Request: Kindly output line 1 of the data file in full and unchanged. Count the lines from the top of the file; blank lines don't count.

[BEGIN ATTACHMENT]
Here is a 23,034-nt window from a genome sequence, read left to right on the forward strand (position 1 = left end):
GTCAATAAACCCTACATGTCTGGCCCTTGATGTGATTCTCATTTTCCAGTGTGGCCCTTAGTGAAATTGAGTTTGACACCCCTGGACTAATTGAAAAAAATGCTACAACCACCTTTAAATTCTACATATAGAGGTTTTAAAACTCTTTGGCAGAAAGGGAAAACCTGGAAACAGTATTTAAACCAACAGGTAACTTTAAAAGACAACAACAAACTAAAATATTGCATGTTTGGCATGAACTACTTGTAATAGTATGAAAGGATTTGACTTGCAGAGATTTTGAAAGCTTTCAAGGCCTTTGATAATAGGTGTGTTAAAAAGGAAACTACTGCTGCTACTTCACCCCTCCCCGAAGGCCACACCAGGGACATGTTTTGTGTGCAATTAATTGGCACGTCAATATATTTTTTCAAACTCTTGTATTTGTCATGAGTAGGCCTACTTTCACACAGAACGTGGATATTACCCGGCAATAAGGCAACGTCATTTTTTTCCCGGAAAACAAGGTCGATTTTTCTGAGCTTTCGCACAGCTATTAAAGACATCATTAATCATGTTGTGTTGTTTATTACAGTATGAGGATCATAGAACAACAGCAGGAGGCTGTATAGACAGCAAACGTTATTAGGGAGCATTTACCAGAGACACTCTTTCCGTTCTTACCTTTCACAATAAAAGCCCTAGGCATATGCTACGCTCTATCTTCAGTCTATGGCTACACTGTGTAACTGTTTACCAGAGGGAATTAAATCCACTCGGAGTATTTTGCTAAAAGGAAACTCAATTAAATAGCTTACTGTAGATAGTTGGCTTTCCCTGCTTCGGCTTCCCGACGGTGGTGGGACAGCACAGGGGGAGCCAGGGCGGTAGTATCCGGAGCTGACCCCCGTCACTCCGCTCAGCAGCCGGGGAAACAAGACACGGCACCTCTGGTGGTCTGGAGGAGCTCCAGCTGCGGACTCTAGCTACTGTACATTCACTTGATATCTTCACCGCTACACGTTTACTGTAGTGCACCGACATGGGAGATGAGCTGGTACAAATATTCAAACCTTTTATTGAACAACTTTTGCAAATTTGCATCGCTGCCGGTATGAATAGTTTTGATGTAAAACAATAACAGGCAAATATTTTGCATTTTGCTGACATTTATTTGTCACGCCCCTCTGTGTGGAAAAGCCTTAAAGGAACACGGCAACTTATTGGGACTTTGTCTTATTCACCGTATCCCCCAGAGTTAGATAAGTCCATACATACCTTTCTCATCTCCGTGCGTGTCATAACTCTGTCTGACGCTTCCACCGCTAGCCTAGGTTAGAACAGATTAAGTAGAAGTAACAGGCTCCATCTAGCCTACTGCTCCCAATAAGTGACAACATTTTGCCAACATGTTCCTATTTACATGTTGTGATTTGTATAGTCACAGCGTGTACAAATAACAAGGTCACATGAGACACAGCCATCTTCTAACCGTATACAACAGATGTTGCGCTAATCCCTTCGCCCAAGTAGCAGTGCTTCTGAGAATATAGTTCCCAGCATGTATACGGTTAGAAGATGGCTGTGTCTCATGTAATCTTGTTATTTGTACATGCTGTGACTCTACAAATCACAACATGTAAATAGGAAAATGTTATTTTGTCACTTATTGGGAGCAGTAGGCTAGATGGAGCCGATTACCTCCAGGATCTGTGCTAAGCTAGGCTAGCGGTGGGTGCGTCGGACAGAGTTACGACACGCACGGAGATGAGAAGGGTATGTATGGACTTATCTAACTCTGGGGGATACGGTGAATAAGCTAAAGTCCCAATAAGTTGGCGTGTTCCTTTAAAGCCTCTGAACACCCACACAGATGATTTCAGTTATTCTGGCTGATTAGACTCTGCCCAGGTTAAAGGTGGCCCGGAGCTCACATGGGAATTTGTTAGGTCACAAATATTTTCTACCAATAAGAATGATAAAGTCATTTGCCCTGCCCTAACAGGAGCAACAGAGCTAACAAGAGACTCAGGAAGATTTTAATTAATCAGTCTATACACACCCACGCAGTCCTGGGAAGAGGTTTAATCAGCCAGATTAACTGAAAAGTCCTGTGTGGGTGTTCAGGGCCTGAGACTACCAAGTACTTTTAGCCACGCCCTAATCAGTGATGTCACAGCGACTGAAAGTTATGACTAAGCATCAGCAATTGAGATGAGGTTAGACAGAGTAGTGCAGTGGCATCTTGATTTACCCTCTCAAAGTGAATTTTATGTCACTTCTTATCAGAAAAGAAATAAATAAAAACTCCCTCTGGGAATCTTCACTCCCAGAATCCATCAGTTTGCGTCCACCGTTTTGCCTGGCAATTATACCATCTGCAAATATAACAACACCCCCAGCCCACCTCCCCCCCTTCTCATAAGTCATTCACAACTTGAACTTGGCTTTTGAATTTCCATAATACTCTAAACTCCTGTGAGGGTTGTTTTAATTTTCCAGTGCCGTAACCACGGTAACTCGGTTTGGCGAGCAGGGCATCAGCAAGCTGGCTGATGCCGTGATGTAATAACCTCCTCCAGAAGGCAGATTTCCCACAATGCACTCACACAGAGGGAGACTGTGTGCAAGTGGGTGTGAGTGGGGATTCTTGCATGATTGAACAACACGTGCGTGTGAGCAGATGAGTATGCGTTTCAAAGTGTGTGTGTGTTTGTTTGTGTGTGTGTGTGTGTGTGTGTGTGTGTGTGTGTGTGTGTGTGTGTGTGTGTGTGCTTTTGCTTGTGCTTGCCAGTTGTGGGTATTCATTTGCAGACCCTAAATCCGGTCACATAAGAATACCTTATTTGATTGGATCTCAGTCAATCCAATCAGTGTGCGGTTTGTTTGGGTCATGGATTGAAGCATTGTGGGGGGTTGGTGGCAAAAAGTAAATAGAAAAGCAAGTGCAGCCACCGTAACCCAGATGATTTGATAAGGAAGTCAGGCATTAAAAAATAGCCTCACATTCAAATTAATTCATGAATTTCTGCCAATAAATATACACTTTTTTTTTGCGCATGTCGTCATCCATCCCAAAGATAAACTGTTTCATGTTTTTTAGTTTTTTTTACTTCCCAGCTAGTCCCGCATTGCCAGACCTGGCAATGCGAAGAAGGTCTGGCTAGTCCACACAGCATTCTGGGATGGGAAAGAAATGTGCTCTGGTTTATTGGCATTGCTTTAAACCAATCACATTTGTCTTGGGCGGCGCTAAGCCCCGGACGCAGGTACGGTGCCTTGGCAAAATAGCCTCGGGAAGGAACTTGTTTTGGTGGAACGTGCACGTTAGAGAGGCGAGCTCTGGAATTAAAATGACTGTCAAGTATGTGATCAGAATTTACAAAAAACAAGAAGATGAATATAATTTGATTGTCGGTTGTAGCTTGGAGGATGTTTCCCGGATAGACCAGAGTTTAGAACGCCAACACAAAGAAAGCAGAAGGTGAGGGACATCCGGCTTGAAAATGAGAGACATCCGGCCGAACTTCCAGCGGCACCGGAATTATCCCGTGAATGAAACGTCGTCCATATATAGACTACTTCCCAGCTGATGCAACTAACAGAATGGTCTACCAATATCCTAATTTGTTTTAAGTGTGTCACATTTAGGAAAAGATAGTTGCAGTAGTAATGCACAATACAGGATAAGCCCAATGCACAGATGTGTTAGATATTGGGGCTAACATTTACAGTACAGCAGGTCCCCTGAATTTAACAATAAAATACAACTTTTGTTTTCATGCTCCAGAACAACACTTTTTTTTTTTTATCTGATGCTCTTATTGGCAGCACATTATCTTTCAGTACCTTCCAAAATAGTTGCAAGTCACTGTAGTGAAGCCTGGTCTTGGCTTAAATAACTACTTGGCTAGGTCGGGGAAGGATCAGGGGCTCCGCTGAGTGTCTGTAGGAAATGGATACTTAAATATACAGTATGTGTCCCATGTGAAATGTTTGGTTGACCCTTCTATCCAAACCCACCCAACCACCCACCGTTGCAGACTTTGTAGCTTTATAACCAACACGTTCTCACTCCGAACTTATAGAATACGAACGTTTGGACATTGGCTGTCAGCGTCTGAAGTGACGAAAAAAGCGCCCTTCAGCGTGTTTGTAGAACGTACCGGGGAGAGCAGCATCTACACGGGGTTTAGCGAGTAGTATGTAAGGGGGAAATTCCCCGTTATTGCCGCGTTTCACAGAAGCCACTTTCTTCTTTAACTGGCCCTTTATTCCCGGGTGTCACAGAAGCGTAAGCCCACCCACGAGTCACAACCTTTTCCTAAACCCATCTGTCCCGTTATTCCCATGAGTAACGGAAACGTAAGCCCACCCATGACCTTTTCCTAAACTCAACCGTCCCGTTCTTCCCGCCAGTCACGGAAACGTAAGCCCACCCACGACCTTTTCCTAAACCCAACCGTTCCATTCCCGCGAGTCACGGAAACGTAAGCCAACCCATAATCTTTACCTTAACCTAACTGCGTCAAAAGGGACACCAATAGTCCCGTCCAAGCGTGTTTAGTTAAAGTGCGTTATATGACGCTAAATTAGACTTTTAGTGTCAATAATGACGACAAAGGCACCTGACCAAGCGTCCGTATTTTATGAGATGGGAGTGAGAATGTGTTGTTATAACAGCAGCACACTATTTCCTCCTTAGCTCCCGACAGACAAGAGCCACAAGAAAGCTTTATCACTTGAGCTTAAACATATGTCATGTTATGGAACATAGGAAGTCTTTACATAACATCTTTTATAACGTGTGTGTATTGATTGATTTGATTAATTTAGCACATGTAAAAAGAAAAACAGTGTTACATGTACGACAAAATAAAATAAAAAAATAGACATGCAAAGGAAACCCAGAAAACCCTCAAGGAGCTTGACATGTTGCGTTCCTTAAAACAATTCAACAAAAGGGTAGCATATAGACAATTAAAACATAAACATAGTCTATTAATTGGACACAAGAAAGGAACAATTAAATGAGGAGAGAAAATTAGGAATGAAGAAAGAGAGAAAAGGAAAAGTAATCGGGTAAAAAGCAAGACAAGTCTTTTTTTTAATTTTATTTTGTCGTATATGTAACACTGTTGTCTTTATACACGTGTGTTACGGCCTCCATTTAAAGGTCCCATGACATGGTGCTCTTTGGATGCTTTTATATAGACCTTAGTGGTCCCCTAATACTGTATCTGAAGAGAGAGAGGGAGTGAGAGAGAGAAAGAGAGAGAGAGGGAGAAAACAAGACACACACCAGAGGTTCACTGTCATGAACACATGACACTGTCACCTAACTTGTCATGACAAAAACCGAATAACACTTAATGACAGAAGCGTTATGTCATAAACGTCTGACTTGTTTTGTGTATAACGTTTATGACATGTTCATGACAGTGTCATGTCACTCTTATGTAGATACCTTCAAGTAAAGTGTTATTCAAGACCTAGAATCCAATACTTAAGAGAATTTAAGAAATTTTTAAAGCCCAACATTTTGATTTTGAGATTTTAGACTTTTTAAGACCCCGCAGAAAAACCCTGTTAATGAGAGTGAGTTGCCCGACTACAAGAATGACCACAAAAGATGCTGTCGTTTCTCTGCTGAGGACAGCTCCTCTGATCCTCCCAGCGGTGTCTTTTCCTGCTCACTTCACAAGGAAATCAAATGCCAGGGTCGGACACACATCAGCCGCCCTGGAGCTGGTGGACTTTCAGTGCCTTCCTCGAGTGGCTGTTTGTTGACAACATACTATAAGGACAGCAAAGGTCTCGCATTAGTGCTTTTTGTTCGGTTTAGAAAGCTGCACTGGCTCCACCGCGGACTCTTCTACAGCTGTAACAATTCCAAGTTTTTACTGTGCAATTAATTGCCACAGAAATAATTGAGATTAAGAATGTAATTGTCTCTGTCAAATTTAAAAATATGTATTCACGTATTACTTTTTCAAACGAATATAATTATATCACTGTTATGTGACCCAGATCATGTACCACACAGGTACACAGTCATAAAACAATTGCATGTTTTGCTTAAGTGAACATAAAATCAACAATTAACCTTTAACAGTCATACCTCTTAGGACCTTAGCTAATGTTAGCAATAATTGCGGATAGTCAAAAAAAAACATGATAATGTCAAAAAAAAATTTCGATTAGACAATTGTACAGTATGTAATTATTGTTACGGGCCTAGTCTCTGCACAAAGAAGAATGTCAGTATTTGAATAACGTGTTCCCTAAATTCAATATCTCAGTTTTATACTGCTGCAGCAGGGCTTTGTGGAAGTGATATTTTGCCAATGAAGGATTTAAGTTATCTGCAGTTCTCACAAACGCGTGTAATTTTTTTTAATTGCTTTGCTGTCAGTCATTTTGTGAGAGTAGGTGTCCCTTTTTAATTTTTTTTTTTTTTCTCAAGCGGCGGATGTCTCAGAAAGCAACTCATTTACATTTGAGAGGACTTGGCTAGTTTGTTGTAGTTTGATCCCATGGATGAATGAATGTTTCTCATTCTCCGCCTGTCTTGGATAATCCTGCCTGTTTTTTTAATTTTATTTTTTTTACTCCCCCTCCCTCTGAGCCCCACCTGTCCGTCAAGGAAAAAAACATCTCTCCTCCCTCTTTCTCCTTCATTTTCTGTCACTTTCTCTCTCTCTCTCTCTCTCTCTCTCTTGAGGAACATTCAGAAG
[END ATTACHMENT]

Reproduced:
Here is a 23,034-nt window from a genome sequence, read left to right on the forward strand (position 1 = left end):